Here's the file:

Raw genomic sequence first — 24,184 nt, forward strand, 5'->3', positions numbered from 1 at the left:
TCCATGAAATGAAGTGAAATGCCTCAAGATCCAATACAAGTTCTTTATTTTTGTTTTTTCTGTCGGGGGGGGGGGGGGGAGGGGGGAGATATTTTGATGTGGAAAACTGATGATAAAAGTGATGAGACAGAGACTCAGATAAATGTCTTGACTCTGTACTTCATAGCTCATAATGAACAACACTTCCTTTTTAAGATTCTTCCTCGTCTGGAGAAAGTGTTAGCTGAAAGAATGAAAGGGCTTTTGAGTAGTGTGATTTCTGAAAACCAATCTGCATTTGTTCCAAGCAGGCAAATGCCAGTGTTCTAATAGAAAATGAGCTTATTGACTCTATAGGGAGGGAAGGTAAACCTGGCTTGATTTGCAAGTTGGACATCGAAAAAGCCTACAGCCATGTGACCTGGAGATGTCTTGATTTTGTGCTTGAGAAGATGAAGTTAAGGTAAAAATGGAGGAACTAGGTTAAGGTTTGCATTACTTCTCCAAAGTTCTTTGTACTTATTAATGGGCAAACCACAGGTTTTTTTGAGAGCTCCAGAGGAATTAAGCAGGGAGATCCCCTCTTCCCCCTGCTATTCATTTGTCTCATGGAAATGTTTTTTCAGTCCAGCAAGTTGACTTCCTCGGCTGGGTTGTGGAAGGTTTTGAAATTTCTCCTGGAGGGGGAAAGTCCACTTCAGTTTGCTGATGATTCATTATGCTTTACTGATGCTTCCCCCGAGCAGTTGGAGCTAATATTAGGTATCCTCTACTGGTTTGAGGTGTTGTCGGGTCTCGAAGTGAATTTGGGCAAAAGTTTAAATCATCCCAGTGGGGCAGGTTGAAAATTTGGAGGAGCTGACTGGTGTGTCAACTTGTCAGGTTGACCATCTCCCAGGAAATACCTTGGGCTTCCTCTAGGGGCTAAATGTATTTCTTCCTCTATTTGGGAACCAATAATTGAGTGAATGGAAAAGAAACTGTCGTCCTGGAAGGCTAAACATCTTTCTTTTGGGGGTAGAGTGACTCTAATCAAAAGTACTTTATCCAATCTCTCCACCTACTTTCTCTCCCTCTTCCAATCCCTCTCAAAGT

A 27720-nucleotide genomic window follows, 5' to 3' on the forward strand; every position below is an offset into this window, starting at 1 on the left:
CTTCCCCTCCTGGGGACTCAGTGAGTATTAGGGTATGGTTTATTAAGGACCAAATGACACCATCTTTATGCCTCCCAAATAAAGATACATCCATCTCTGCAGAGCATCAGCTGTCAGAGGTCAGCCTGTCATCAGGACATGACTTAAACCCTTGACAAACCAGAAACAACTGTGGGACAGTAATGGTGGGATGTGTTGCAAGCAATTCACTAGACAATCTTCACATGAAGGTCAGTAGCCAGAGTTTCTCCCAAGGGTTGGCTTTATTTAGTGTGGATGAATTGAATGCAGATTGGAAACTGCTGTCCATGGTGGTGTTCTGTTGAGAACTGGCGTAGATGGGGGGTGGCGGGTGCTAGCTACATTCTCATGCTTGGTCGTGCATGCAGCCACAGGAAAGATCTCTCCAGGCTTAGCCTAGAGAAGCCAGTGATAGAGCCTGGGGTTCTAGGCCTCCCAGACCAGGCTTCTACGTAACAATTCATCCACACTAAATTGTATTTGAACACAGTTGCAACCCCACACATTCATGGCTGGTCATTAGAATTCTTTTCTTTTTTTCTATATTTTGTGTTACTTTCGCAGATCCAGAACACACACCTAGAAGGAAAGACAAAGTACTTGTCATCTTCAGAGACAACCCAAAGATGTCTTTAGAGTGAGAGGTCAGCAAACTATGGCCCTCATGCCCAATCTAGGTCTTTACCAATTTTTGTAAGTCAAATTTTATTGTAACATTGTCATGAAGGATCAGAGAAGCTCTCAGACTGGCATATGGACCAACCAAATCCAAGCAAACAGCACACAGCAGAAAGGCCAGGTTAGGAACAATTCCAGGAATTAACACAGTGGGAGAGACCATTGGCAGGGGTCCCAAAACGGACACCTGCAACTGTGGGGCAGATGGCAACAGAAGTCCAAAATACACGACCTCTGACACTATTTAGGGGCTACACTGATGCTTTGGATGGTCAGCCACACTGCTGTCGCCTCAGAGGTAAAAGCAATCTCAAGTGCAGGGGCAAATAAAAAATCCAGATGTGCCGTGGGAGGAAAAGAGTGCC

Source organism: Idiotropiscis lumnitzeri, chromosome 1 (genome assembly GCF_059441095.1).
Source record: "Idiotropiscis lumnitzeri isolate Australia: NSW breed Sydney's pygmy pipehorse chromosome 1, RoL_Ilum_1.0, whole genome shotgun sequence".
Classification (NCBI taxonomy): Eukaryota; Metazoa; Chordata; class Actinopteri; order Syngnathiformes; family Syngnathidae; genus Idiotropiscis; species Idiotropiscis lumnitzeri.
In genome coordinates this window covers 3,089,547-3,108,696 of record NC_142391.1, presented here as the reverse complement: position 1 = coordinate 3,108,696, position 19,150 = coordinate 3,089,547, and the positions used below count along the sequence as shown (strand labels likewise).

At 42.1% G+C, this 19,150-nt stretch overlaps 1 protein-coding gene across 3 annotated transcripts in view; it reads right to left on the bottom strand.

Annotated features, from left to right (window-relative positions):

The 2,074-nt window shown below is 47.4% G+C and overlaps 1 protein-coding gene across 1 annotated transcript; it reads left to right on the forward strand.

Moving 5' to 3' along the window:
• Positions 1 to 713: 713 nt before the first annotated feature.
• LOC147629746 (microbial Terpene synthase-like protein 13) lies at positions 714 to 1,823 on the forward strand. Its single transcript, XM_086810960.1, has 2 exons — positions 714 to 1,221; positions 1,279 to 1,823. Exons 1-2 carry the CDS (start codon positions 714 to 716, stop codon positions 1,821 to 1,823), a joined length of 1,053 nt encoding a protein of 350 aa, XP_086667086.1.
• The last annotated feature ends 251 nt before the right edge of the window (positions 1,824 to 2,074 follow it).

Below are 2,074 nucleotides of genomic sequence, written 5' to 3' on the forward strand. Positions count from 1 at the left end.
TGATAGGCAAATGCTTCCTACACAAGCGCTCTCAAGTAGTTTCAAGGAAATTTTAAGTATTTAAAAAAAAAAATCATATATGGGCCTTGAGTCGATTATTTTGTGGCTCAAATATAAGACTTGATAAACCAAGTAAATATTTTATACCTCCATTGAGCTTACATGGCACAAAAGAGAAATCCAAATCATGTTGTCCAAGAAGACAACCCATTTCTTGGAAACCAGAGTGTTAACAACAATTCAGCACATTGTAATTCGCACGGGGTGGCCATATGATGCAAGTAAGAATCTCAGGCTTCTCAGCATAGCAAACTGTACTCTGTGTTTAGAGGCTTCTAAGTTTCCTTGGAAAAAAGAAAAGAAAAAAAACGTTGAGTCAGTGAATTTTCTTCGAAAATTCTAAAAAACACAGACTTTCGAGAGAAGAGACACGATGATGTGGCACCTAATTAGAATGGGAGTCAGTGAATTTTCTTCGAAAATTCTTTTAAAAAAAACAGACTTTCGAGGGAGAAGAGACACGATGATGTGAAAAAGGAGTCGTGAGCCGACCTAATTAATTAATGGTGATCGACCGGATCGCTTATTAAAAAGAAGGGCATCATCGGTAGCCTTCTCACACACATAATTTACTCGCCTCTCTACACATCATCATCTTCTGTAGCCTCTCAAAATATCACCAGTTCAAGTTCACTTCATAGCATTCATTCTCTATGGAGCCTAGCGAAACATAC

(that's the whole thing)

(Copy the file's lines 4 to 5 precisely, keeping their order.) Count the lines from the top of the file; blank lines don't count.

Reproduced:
CTTCCCCTCCTGGGGACTCAGTGAGTATTAGGGTATGGTTTATTAAGGACCAAATGACACCATCTTTATGCCTCCCAAATAAAGATACATCCATCTCTGCAGAGCATCAGCTGTCAGAGGTCAGCCTGTCATCAGGACATGACTTAAACCCTTGACAAACCAGAAACAACTGTGGGACAGTAATGGTGGGATGTGTTGCAAGCAATTCACTAGACAATCTTCACATGAAGGTCAGTAGCCAGAGTTTCTCCCAAGGGTTGGCTTTATTTAGTGTGGATGAATTGAATGCAGATTGGAAACTGCTGTCCATGGTGGTGTTCTGTTGAGAACTGGCGTAGATGGGGGGTGGCGGGTGCTAGCTACATTCTCATGCTTGGTCGTGCATGCAGCCACAGGAAAGATCTCTCCAGGCTTAGCCTAGAGAAGCCAGTGATAGAGCCTGGGGTTCTAGGCCTCCCAGACCAGGCTTCTACGTAACAATTCATCCACACTAAATTGTATTTGAACACAGTTGCAACCCCACACATTCATGGCTGGTCATTAGAATTCTTTTCTTTTTTTCTATATTTTGTGTTACTTTCGCAGATCCAGAACACACACCTAGAAGGAAAGACAAAGTACTTGTCATCTTCAGAGACAACCCAAAGATGTCTTTAGAGTGAGAGGTCAGCAAACTATGGCCCTCATGCCCAATCTAGGTCTTTACCAATTTTTGTAAGTCAAATTTTATTGTAACATTGTCATGAAGGATCAGAGAAGCTCTCAGACTGGCATATGGACCAACCAAATCCAAGCAAACAGCACACAGCAGAAAGGCCAGGTTAGGAACAATTCCAGGAATTAACACAGTGGGAGAGACCATTGGCAGGGGTCCCAAAACGGACACCTGCAACTGTGGGGCAGATGGCAACAGAAGTCCAAAATACACGACCTCTGACACTATTTAGGGGCTACACTGATGCTTTGGATGGTCAGCCACACTGCTGTCGCCTCAGAGGTAAAAGCAATCTCAAGTGCAGGGGCAAATAAAAAATCCAGATGTGCCGTGGGAGGAAAAGAGTGCC

Source organism: Idiotropiscis lumnitzeri, chromosome 1 (genome assembly GCF_059441095.1).